FILE - Speaker Michael Madigan 6-21-17

Illinois House Speaker Michael Madigan speaks to reporters at the state Capitol on June 21, 2017.

In crafting a response to explosive allegations of sexual harassment, the state of Illinois enacted sweeping ethics reforms. The new rules applied to nearly anyone the state dealt with but for one big exclusion.

When Senate Bill 402 became the law of the land last November, it meant state workers, lawmakers, even companies from other states that sent lobbyists to Springfield, had to change their employee handbooks to adhere to the new harassment requirements. That's everyone except political parties and political action committees, or PACs. This comes as House Speaker Michael Madigan’s Democratic party and campaign organization is facing harassment allegations, with possibly more to come.

Former campaign worker Alaina Hampton said last week that she was seeking to sue Madigan’s campaign committee and the Democratic Party of Illinois. She was supervised by Kevin Quinn, who Hampton accused of harassing her throughout the 2016 election cycle.

Hampton’s spokesperson, Lorna Brett, says it’s convenient that political groups would be excluded from the new law crafted by Madigan and his staff.

“It’s very conspicuously missing covering the Democratic committees and parties involved,” she said.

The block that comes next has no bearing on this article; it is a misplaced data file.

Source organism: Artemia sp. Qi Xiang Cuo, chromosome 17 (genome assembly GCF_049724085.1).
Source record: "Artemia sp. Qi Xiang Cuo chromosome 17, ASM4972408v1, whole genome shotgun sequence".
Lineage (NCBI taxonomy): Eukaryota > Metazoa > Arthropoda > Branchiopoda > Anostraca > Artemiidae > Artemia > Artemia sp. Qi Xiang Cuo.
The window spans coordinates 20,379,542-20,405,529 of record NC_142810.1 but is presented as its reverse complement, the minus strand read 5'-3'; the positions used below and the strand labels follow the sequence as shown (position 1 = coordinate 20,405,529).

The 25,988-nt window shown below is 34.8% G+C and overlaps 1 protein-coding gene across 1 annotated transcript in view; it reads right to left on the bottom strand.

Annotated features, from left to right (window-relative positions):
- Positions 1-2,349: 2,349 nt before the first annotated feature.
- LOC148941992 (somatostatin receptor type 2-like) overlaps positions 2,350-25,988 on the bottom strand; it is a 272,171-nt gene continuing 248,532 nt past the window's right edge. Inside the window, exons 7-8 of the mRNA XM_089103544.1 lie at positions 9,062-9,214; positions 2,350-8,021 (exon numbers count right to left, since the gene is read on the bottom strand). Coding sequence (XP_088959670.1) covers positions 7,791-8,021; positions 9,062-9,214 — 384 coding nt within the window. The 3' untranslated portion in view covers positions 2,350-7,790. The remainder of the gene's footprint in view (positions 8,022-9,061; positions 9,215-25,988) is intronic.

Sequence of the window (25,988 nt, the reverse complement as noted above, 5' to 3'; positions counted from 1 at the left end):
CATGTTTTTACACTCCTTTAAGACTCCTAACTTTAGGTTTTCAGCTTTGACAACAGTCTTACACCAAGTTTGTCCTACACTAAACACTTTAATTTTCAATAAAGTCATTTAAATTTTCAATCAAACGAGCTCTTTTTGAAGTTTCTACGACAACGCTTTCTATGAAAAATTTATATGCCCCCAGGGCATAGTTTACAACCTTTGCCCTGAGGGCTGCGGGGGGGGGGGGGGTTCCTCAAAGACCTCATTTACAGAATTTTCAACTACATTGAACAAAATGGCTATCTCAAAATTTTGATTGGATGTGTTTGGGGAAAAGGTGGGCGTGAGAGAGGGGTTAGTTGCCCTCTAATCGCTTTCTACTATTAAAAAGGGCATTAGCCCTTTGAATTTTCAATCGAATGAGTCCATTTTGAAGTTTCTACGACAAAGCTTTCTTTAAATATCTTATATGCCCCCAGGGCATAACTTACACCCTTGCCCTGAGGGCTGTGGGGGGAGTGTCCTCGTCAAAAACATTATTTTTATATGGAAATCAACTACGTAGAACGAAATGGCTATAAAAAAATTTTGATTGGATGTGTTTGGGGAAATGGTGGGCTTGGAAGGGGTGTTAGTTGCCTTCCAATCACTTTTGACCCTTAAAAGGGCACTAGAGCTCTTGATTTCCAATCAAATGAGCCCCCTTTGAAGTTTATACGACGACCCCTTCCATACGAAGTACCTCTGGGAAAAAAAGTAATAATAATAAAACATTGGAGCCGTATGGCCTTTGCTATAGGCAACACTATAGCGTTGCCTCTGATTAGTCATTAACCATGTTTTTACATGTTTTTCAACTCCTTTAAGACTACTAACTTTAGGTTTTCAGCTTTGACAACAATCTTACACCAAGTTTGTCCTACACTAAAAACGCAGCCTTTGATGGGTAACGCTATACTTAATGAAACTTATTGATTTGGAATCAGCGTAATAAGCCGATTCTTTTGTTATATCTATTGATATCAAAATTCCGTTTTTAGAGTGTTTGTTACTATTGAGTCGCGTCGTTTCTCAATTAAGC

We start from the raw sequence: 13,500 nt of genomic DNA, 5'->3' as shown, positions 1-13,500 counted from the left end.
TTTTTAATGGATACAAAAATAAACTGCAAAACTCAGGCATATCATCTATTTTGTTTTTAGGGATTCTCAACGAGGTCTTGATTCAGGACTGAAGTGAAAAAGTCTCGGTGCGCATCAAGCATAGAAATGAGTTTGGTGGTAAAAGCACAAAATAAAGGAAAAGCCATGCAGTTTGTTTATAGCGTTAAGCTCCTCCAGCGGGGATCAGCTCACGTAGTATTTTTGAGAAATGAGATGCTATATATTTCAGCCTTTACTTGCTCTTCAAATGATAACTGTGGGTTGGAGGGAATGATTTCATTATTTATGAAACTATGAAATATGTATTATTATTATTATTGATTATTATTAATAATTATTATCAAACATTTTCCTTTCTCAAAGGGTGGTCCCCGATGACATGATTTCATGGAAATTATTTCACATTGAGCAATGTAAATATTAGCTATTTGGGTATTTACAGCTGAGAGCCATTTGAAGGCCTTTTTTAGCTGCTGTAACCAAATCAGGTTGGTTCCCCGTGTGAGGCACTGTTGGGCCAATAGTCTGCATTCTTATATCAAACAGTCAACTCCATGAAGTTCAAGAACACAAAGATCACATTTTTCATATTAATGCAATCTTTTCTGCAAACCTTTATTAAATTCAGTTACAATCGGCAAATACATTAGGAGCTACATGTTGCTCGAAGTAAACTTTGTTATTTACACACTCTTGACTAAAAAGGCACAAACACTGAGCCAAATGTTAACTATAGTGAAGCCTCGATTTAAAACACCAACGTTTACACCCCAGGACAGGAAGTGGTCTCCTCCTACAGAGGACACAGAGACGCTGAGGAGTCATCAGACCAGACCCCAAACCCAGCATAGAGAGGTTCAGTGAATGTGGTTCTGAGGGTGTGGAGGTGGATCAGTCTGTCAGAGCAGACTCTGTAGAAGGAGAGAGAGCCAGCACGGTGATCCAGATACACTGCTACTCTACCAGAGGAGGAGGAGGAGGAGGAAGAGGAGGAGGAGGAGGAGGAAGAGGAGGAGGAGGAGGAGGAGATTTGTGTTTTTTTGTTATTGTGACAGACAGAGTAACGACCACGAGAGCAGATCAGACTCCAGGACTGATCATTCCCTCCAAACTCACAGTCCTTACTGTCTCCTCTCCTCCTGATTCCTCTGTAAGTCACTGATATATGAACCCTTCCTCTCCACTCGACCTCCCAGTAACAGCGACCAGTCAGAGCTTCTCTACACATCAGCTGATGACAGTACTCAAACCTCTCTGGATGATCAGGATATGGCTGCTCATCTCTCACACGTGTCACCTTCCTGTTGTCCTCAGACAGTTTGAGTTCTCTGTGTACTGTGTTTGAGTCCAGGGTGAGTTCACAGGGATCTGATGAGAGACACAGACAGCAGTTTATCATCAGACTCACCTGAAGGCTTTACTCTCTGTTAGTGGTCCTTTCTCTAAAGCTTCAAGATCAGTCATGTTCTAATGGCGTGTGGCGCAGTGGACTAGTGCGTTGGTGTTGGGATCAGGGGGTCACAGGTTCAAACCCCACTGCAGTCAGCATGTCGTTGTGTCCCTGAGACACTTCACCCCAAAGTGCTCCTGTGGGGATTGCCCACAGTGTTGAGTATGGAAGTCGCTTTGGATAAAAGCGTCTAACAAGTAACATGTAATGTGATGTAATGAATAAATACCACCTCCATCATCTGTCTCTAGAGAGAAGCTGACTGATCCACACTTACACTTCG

State Sen. Melinda Bush, D-Grayslake, said Friday that the state should look into laws like California’s, which requires harassment training for any employer that has more than 50 workers.

“That’s certainly something we need to talk about,” she said. “If that happened in my campaign, that person would no longer be there.”

Brett said Madigan could simply pass legislation that required political entities to adhere to the harassment laws.

“We’ll see if he’s committed to stopping sexual harassment in this state,” she said. “He’s the speaker. He could amend this law at any moment.”

Staff Reporter

Cole Lauterbach reports on Illinois government and statewide issues for The Center Square. He has produced radio shows for stations in Bloomington/Normal and Peoria, and created award-winning programs for Comcast SportsNet Chicago.